President Lyndon Johnson signed Medicare and Medicaid into law in 1965. He stood next to former President Harry Truman at the signing to honor Truman's leadership on the issue. Truman first proposed public health insurance in 1945.
One of Truman's first acts as president was to propose a new national health-care program. It was to be an optional program that Americans could join if they chose. He had five goals in mind:
National health insurance was forcefully criticized by the American Medical Association. The group played on public fears of Communism of the era, charging that Truman's idea of national insurance was socialized medicine. The outbreak of the Korean War ultimately forced Truman to abandon his push for national health care.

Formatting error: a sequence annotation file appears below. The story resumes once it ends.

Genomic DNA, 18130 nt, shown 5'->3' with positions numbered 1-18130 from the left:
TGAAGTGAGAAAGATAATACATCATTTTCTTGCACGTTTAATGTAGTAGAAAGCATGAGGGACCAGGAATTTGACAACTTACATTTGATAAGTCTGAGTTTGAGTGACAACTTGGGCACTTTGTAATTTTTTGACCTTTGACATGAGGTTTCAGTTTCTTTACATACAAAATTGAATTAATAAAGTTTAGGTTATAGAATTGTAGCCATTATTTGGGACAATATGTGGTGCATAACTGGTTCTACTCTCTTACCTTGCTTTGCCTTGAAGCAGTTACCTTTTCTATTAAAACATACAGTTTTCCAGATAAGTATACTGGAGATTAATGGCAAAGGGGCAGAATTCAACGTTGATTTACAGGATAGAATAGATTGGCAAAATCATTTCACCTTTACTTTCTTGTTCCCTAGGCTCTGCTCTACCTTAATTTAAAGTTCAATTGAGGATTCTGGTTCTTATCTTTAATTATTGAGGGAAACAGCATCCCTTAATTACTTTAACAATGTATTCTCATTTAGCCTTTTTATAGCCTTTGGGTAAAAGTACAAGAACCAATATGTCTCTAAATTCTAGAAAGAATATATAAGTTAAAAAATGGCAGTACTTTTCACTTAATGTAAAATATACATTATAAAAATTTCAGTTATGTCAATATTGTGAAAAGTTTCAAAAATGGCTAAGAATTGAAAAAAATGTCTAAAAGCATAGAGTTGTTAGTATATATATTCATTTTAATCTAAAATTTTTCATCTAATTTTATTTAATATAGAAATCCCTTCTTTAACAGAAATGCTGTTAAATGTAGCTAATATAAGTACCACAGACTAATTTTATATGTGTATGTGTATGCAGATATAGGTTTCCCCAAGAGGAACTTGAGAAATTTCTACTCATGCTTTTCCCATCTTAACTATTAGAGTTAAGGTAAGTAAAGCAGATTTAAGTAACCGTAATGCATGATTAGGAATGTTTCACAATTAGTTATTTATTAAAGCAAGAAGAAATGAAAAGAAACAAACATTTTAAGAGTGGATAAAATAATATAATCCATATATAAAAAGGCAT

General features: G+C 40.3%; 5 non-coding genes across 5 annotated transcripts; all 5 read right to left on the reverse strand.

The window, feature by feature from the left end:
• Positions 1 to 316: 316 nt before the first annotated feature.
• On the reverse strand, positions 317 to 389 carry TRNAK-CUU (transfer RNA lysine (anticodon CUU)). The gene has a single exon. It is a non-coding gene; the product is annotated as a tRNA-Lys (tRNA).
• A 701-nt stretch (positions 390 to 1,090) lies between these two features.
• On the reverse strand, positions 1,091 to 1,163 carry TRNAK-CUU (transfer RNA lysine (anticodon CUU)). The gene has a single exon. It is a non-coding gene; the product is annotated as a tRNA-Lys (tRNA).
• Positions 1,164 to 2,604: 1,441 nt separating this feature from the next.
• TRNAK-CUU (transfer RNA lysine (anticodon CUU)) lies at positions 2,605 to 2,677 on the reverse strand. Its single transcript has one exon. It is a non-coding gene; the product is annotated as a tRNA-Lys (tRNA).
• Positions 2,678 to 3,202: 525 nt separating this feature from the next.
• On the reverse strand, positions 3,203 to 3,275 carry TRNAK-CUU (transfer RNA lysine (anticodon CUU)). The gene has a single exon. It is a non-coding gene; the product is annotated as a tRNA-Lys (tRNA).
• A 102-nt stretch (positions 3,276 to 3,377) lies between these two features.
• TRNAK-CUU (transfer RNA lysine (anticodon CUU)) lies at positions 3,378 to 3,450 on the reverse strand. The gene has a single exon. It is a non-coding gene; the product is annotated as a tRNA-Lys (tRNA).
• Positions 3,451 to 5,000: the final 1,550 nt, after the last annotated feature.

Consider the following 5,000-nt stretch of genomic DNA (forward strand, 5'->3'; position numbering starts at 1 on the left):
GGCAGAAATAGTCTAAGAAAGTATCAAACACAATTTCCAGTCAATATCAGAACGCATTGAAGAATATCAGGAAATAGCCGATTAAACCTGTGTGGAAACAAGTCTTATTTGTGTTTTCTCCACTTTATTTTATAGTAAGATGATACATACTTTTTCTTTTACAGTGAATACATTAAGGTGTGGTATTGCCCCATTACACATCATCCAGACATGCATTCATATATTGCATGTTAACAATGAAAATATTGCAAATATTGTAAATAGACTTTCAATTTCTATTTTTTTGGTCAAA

When President Lyndon Johnson signed Medicare into law in 1965, he enrolled President Truman as the first Medicare beneficiary and presented him with the first Medicare card.